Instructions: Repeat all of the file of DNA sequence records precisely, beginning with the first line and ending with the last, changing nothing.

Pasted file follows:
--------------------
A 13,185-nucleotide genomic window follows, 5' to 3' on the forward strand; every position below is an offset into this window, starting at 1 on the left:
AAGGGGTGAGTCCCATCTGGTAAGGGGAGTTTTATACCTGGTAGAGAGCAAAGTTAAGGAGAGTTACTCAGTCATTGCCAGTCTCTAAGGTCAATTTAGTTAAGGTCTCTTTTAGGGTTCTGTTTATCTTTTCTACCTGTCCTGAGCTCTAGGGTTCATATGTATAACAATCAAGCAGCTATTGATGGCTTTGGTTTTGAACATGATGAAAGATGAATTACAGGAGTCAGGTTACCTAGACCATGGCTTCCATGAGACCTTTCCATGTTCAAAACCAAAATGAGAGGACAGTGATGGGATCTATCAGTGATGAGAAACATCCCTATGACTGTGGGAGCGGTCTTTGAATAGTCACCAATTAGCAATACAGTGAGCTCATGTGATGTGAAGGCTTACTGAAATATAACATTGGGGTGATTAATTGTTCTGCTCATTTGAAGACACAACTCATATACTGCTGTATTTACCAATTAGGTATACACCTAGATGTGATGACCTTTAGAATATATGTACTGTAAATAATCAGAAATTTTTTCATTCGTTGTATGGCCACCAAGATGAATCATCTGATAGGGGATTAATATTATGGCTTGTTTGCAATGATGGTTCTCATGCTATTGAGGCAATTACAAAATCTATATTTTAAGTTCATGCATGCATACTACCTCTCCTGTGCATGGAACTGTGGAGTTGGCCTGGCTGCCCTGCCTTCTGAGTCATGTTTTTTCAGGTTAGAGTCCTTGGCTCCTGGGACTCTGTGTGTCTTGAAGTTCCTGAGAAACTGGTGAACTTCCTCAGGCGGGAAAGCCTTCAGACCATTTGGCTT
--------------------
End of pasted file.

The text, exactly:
A 13,185-nucleotide genomic window follows, 5' to 3' on the forward strand; every position below is an offset into this window, starting at 1 on the left:
AAGGGGTGAGTCCCATCTGGTAAGGGGAGTTTTATACCTGGTAGAGAGCAAAGTTAAGGAGAGTTACTCAGTCATTGCCAGTCTCTAAGGTCAATTTAGTTAAGGTCTCTTTTAGGGTTCTGTTTATCTTTTCTACCTGTCCTGAGCTCTAGGGTTCATATGTATAACAATCAAGCAGCTATTGATGGCTTTGGTTTTGAACATGATGAAAGATGAATTACAGGAGTCAGGTTACCTAGACCATGGCTTCCATGAGACCTTTCCATGTTCAAAACCAAAATGAGAGGACAGTGATGGGATCTATCAGTGATGAGAAACATCCCTATGACTGTGGGAGCGGTCTTTGAATAGTCACCAATTAGCAATACAGTGAGCTCATGTGATGTGAAGGCTTACTGAAATATAACATTGGGGTGATTAATTGTTCTGCTCATTTGAAGACACAACTCATATACTGCTGTATTTACCAATTAGGTATACACCTAGATGTGATGACCTTTAGAATATATGTACTGTAAATAATCAGAAATTTTTTCATTCGTTGTATGGCCACCAAGATGAATCATCTGATAGGGGATTAATATTATGGCTTGTTTGCAATGATGGTTCTCATGCTATTGAGGCAATTACAAAATCTATATTTTAAGTTCATGCATGCATACTACCTCTCCTGTGCATGGAACTGTGGAGTTGGCCTGGCTGCCCTGCCTTCTGAGTCATGTTTTTTCAGGTTAGAGTCCTTGGCTCCTGGGACTCTGTGTGTCTTGAAGTTCCTGAGAAACTGGTGAACTTCCTCAGGCGGGAAAGCCTTCAGACCATTTGGCTT